Culturefix – "This bar/art gallery/performance space is my favorite hangout in NYC. Besides boasting great grilled cheese sandwiches, Culturefix hosts an array of interesting, unique events, including classical music concerts on Sunday evenings. It’s not pretentiously annoying, I swear. (Really.)"

Beecher’s Cheese – "I’d like to think of myself as a budding mac ‘n cheese critic and this cheese factory/restaurant serves the most effortlessly gooey, tasty dish (appropriately) called ‘the world’s best mac ‘n cheese.’ Not an exaggeration."

Daha Vintage – "Roughly half of my clothing purchases in the last year come from this awesomely affordable vintage shop, which consistently stocks a wide array of unique clothing in the most brilliant of fabrics. You can score an amazing dress for under $80."

Despaña – "This authentic little Spanish shop sells small bites like croquetas, sardine toasts, and little sandwiches that you can just grab and go. (Also, free cheese samples!) Highly recommended if you need a snack break during Soho shopping excursions. It’s the best ‘fast’ food in the area."

NOT SO MUCH

Clinton Street Baking Company – "Don’t do the cliché NYC ritual of Clinton Street Baking Co. for weekend brunch. (Unless you enjoy waiting an hour in line, you’re better off ordering their famous pancakes during the evening, when there’s no line.) If you do get tired of waiting, head across the street to Pause, a teensy café that might not look like anything special but sells the best egg and cheese breakfast sandwiches in the LES. (Their secret? They use Fontina cheese and ciabatta rolls)."

New York: Top 10 Pancakes

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In his book Eat Me, notable flapjack flipper Kenny Shopsin writes of pancakes: “They are flour and milk drowned in butter and some form of sugar. They’re crap.” We love crap!

Clinton Street Baking Company (Lower East Side) – Even fashion x-rays throw carb-rexia to the wind for these scrumptious slapjacks. Blueberry buttermilk ‘cakes are the fairest of them all. Fluffy pillows of the nutritionally void. Unlike socks-n-sandals or back hair, it is totally acceptable to order a supper stack. ● Tom’s Restaurant (Prospect Heights) – Born back in ’36 and still rolling with the whippersnappers. Harvest pancakes studded with tryptophan BFFs cranberries and sweet corn — b.y.o. turkey gristle. Lemon ricotta with lime butter, famous banana walnut, boy. Free coffee, cookies, and lollipops while you wait. Old but spry. ● Public (Nolita) – Nerdy library gimmick can’t obfuscate simple beauty of coconut plus ricotta plus mango plus pancake. Pour out some ginger lime sizzurp. Books are for wussies and tropical fruit is for men. Save some room for kangaroo too.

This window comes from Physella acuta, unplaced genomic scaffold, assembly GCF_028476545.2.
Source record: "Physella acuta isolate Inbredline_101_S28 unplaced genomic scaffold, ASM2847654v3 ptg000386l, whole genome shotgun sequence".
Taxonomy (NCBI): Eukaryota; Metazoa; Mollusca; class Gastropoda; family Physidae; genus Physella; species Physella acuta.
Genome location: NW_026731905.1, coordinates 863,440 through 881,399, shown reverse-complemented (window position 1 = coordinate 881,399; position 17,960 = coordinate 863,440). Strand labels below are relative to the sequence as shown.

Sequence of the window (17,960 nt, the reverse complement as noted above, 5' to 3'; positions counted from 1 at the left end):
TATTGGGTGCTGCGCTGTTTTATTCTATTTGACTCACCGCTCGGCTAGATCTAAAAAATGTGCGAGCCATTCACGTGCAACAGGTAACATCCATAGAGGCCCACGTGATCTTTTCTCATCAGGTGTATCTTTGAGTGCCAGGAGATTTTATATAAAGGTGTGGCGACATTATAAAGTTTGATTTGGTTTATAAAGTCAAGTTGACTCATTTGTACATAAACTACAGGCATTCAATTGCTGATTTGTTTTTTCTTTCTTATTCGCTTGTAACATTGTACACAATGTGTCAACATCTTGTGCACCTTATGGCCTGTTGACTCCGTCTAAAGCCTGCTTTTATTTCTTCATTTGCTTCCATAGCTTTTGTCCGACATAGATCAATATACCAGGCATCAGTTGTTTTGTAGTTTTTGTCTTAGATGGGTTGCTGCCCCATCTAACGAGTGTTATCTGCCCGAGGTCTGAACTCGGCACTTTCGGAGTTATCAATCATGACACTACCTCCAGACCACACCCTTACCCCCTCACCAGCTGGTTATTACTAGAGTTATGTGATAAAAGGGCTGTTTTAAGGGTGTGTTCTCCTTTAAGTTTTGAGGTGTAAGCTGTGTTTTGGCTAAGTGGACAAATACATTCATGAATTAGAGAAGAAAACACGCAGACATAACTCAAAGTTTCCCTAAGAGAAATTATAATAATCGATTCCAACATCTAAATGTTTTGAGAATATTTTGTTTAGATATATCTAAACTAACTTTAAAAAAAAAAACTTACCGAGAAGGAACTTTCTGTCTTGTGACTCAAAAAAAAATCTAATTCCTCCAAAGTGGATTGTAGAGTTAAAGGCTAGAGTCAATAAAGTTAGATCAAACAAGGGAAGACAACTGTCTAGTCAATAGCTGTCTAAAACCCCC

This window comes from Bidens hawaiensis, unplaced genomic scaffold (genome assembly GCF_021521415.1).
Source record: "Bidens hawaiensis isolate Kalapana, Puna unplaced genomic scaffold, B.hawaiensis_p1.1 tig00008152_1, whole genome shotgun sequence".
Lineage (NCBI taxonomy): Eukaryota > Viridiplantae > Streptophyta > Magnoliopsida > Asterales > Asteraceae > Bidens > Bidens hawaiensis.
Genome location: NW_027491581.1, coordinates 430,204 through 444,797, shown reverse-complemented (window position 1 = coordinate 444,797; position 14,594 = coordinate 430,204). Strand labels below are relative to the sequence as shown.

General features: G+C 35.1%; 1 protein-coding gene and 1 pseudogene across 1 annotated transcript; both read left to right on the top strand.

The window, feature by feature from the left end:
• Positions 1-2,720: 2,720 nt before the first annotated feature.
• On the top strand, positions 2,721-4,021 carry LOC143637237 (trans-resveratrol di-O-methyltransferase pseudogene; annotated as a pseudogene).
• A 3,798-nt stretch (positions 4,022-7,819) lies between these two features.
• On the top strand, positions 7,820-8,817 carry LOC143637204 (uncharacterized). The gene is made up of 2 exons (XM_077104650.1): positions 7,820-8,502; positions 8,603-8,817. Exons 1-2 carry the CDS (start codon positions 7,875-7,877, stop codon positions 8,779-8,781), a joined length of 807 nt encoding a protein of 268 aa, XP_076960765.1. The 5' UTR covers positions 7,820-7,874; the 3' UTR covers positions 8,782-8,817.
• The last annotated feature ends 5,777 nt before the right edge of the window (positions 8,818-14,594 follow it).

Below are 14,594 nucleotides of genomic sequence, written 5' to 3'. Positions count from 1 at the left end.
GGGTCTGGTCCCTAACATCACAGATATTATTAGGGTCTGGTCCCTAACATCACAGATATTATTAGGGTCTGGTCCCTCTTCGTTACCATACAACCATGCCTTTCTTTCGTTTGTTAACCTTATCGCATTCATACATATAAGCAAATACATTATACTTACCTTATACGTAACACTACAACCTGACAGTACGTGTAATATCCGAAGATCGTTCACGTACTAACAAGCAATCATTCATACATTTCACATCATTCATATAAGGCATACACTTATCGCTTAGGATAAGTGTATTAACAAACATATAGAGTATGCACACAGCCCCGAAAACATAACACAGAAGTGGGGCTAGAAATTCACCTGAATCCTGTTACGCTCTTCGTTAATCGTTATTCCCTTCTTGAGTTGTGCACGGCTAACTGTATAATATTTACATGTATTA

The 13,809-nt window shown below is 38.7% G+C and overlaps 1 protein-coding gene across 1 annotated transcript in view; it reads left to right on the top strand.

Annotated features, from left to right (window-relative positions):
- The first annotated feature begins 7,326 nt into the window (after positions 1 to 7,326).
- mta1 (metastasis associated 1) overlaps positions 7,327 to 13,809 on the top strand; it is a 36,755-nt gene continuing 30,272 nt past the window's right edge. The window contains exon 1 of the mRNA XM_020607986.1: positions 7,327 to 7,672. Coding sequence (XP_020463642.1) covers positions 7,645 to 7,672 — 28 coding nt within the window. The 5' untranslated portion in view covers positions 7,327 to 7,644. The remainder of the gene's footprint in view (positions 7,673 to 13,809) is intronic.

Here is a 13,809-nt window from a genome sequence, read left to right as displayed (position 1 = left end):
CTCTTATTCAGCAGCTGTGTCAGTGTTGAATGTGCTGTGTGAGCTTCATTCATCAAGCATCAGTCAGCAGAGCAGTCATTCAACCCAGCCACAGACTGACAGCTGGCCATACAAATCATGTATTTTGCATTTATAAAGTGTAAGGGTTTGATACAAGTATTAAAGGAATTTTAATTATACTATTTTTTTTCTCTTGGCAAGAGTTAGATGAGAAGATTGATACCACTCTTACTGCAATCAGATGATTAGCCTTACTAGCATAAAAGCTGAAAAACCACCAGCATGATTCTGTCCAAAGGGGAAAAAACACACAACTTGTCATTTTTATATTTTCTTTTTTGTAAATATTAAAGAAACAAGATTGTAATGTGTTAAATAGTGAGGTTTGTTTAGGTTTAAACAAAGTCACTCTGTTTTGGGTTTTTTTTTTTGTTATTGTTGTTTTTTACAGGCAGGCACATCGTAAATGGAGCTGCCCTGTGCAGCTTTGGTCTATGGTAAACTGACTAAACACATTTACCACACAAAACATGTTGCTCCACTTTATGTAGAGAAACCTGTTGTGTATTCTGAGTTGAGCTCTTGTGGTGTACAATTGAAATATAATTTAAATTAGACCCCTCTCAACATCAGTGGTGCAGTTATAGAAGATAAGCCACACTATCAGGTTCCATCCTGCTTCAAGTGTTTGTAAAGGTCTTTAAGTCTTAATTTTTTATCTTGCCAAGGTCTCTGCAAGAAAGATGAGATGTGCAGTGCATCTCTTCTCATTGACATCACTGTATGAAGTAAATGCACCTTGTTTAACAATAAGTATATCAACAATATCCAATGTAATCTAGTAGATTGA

Shopsin’s General Store (Lower East Side) – Much like cranky owner Kenny Shopsin, these pancake flavors are tripping balls. Mac and cheese, s’mores, butterscotch, the ever popular “slutty” — infused with the essence of stripper perfume, Parliament Lights, and pumpkin. Put years on your life by memorizing your order (“Tasty II”) before approaching diminutive Essex Street Market stall; the pancake Nazi don’t play. ● Balthazar (Soho) – Though scenetastic breakfast starts many a player’s day at McNally’s faux bistro original, apple cinnamon pancakes are for the people and thus only available during weekend brunch. Do like the tourists: smother it in maple syrup and don’t look back. Plus bowls of coffee to make your teeth grind. ● Norma’s (Midtown West) – Come early, leave poor. Burger Joint’s evil twin pumps out clever hotcakes — think lemon mousse, hot chestnut, dollops of Devonshire cream. A mere $20-plus per stack. Awesome place to squire treating in-laws. Just beware the OJ hustle: waiters swoop in with pitchers of spendy “fresh-squeezed” and fill you up before you can say boo. ● Sarabeth’s (Upper East Side) – Lemon and ricotta buttermilk delights — worth braving Connecticut’s embassy to the UES. Easy-listening jams and cozy pastel space puts a happy face on patrons’ rotting souls. Bring kids or rent some. Xoxo. ● Kitchenette (Tribeca) – Country kitchen with kitschy ‘50s charm and oh-so-modern ‘tude flips up griddle goodies galore. Four-grain ‘cakes come berried, lumberjacked (add two eggs and bacon), or Bridgehampton, baby — shrunk to silver dollar size and slathered in yogurt. For the alcoholics among us, available until 4:30 in the pm. ● Good Enough to Eat (Upper West Side) – Say it three times fast with a hangover: Peter Paul pancakes, please. Tongue twisters thankfully go down easier than ’09 Lohan with Belgian chocolate and coconut. Or opt for single, massive apple ‘jack decorated in cinnamon sugar and sour cream. Disarmingly friendly farmhouse may promote paranoia: There must be spit in my pink lemonade! Relax. ● Bubby’s (Tribeca) – Rib-stickin’ Southern cookin’—also the name for your belly after inhaling a stack of extra fluffy sour cream slapjacks. Banana walnut version claims to be sautéed, but doubtful your arteries can tell the difference. Perfect double shot of nostalgia and cholesterol. Is that Harvey Keitel?!